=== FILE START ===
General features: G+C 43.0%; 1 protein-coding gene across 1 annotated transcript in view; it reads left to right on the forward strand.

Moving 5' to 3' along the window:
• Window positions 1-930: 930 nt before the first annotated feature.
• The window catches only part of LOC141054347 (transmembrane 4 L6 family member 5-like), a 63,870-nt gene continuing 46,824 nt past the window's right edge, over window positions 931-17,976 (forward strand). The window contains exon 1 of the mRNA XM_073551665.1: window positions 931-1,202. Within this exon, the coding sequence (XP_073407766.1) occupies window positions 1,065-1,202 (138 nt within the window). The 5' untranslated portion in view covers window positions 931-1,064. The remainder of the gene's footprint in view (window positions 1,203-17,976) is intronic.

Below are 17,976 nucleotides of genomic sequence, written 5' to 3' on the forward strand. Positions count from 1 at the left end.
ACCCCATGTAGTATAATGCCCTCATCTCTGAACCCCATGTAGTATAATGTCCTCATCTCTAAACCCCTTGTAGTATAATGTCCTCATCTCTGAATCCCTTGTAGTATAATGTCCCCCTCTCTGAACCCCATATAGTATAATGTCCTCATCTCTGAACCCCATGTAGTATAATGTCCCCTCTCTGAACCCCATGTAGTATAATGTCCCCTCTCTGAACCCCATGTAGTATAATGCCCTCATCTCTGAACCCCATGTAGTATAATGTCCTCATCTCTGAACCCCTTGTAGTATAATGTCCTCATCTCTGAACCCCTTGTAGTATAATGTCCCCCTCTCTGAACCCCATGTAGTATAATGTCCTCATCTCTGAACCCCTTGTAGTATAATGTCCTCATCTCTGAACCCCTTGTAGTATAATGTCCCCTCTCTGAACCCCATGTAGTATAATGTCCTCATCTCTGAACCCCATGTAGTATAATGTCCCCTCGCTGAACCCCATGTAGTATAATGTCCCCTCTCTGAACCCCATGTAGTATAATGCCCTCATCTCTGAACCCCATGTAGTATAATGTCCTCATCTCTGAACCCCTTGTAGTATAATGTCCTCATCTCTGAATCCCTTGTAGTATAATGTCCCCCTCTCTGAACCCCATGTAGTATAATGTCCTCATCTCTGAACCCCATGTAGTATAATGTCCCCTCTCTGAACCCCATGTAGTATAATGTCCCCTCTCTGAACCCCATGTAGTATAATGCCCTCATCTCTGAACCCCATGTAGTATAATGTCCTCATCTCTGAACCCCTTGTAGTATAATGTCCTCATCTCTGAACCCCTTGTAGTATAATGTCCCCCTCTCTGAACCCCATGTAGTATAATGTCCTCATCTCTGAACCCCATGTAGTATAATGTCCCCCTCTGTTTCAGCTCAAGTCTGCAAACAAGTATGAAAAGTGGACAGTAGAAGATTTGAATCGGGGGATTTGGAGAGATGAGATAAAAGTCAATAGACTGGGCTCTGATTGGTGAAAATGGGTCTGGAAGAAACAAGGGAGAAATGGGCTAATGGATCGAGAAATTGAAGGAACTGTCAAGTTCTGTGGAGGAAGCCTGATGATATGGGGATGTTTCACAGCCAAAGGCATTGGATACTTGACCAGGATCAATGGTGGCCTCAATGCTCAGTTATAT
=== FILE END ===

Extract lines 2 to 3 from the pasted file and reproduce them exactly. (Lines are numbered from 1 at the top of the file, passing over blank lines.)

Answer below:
Moving 5' to 3' along the window:
• Window positions 1-930: 930 nt before the first annotated feature.